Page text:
Plaintiff returned to Dr. Enenmoh on December 5, 2007, for results of the tests and was told that he had kidney stones and should continue taking fiber tablets for constipation. Plaintiff told Dr. Enenmoh that the directions on the fiber tablets said to stop taking them if you have abdominal pain, but Dr. Enenmoh said the fiber tablets were not the cause of his pain, and it was okay to continue taking them. Plaintiff again asked for Metamucil but was refused. Plaintiff's symptoms continued.

On February 15, 2008, plaintiff saw Physician's Assistant Jean-Pierre. Plaintiff explained his history of constipation and pain, and he told Jean-Pierre that the Milk of Magnesia, Docusate Sodium, and fiber tablets did not work, but Metamucil does work. Jean-Pierre prescribed Lactulose, a medication for people who have hepatitis, not constipation. The Lactulose gave plaintiff extreme diarrhea and caused him to have accidental bowel movements in his undershorts, and the constipation continued. On March 14, 2008, plaintiff returned to Jean-Pierre and told him about his symptoms. Jean-Pierre prescribed Docusate Sodium, even though plaintiff told him it doesn't work. The constipation and pain continued.

On June 18, 2008, plaintiff saw Dr. S. Raman and explained about his history of pain and constipation. Dr. Raman reviewed plaintiff's medical file and acknowledged the CT Scan, x-ray, ultrasound, and kidney stones. Dr. Ramen prescribed fiber tablets and Milk of Magnesia, even though plaintiff explained they don't work. Dr. Ramen told plaintiff to take more of the fiber tablets and to try chewing them. Plaintiff told Dr. Ramen about the instructions on the bottle of fiber tablets that said to stop taking the tablets if you experience abdominal pain. Dr. Ramen told plaintiff the fiber tablets were not the cause of his pain and he should continue taking them. Plaintiff's constipation and pain continued.

In July 2008, plaintiff noticed a lump on his neck which turned out to be a tumor. Plaintiff believes the tumor was caused by a build-up of fecal matter in his neck from chronic constipation.

On September 2, 2008, plaintiff saw Dr. Ramen again, and he finally prescribed Metamucil for plaintiff, but on September 3, 2008, Dr. Enenmoh denied the prescription and plaintiff was given more fiber tablets. On October 16, 2008, Dr. Ramen reordered Metamucil, but plaintiff never received it. Plaintiff continues to suffer from constipation and pain in his abdomen, flank, groin, rectum and hernia area.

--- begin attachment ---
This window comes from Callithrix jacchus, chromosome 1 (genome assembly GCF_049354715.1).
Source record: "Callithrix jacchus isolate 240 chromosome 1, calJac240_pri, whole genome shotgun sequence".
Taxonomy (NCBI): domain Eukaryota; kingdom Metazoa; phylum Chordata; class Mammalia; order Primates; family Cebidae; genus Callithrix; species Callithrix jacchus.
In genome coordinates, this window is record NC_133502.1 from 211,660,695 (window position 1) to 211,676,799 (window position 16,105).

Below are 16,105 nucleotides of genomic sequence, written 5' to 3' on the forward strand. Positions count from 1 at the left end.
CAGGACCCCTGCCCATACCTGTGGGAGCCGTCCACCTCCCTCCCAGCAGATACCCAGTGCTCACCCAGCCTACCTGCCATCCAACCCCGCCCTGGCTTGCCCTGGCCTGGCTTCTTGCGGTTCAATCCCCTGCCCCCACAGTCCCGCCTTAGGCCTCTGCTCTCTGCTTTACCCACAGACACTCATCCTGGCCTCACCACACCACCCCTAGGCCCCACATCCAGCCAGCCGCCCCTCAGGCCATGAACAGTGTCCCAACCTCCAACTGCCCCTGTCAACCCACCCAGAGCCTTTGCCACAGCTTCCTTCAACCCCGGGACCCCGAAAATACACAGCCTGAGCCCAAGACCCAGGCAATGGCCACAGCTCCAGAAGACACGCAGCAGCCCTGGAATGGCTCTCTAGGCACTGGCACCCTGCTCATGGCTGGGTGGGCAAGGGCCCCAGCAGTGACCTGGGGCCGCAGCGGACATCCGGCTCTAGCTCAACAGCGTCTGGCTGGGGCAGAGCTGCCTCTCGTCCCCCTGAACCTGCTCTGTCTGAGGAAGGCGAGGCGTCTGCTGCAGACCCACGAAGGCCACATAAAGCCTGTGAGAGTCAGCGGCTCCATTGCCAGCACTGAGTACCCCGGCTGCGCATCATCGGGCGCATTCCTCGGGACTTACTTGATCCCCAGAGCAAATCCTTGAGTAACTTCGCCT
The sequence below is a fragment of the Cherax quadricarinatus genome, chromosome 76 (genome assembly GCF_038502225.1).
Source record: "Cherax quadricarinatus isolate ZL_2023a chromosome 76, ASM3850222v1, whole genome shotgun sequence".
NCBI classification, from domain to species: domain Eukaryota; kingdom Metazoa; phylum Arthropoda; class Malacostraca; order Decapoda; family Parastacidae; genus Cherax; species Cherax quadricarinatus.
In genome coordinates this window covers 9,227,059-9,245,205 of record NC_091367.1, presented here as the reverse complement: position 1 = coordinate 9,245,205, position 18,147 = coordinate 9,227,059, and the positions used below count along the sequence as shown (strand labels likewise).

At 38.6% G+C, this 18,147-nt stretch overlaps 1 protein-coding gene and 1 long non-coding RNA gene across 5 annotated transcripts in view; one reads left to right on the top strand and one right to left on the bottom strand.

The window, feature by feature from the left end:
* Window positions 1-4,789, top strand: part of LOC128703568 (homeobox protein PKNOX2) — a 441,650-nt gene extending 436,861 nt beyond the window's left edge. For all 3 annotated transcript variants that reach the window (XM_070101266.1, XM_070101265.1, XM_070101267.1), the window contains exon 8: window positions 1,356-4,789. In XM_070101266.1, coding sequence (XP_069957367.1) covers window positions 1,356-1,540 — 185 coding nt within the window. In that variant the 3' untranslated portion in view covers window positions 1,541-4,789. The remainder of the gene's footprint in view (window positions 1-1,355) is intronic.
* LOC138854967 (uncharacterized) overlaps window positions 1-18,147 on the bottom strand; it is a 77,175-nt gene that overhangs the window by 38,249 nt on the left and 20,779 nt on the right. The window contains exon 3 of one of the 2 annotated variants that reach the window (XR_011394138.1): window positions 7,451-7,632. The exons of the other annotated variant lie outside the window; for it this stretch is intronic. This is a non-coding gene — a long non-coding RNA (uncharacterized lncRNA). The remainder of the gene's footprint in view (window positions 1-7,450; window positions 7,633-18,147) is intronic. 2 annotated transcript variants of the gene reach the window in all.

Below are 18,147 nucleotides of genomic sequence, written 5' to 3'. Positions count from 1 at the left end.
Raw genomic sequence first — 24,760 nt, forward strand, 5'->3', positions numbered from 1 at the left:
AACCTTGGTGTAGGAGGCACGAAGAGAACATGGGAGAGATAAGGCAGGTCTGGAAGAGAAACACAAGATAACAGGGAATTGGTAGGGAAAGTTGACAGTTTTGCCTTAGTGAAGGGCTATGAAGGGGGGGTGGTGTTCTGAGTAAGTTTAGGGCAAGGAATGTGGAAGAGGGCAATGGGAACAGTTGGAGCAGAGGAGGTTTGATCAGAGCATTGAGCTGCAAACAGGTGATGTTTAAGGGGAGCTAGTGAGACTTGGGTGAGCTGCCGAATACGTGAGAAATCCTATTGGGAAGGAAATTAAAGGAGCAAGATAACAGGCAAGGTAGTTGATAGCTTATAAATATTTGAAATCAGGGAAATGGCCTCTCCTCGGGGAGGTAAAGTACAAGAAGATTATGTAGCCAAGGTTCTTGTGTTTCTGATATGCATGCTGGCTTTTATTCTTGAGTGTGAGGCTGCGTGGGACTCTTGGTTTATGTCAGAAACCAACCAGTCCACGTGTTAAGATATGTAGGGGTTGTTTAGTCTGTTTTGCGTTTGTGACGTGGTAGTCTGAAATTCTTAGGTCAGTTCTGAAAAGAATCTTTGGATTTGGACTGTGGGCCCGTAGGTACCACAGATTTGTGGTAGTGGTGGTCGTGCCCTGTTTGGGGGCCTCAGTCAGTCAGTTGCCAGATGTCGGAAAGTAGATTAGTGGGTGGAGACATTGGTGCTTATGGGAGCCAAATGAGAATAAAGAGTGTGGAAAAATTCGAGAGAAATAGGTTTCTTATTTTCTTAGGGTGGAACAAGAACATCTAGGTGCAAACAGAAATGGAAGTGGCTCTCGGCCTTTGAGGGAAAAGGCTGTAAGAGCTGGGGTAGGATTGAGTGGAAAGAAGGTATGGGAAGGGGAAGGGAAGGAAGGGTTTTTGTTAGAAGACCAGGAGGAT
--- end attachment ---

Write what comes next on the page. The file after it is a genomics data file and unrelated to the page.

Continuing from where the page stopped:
"[T]o maintain an Eighth Amendment claim based on prison medical treatment, an inmate must show 'deliberate indifference to serious medical needs.'" Jett v. Penner, 439 F.3d 1091, 1096 (9th Cir. 2006) (quoting Estelle v. Gamble, 429 U.S. 97, 106, 97 S.Ct. 295 (1976)). The two part test for deliberate indifference requires the plaintiff to show (1) "'a serious medical need' by demonstrating that 'failure to treat a prisoner's condition could result in further significant injury or the unnecessary and wanton infliction of pain,'" and (2) "the defendant's response to the need was deliberately indifferent." Jett, 439 F.3d at 1096 (quoting McGuckin v. Smith, 974 F.2d 1050, 1059 (9th Cir. 1992), overruled on other grounds, WMX Techs., Inc. v. Miller, 104 F.3d 1133, 1136 (9th Cir. 1997) (en banc) (internal quotations omitted)). Deliberate indifference is shown by "a purposeful act or failure to respond to a prisoner's pain or possible medical need, and harm caused by the indifference." Id. (citing McGuckin, 974 F.2d at 1060). In order to state a claim for violation of the Eighth Amendment, Plaintiff must allege sufficient facts to support a claim that the named defendants "[knew] of and disregard[ed] an excessive risk to [Plaintiff's] health . . . ." Farmer v. Brennan, 511 U.S. 825, 837, 114 S.Ct. 1970, 1979 (1994).

In applying this standard, the Ninth Circuit has held that before it can be said that a prisoner's civil rights have been abridged, "the indifference to his medical needs must be substantial. Mere 'indifference,' 'negligence,' or 'medical malpractice' will not support this cause of action." Broughton v. Cutter Laboratories, 622 F.2d 458, 460 (9th Cir. 1980), citing Estelle, 429 U.S. at 105-06. "[A] complaint that a physician has been negligent in diagnosing or treating a medical condition does not state a valid claim of medical mistreatment under the Eighth Amendment. Medical malpractice does not become a constitutional violation merely because the victim is a prisoner." Estelle, 429 U.S. at 106; see also Anderson v. County of Kern, 45 F.3d 1310, 1316 (9th Cir. 1995); McGuckin, 974 F.2d at 1050, overruled on other grounds, WMX , 104 F.3d at 1136. Even gross negligence is insufficient to establish deliberate indifference to serious medical needs. See Wood v. Housewright, 900 F.2d 1332, 1334 (9th Cir. 1990).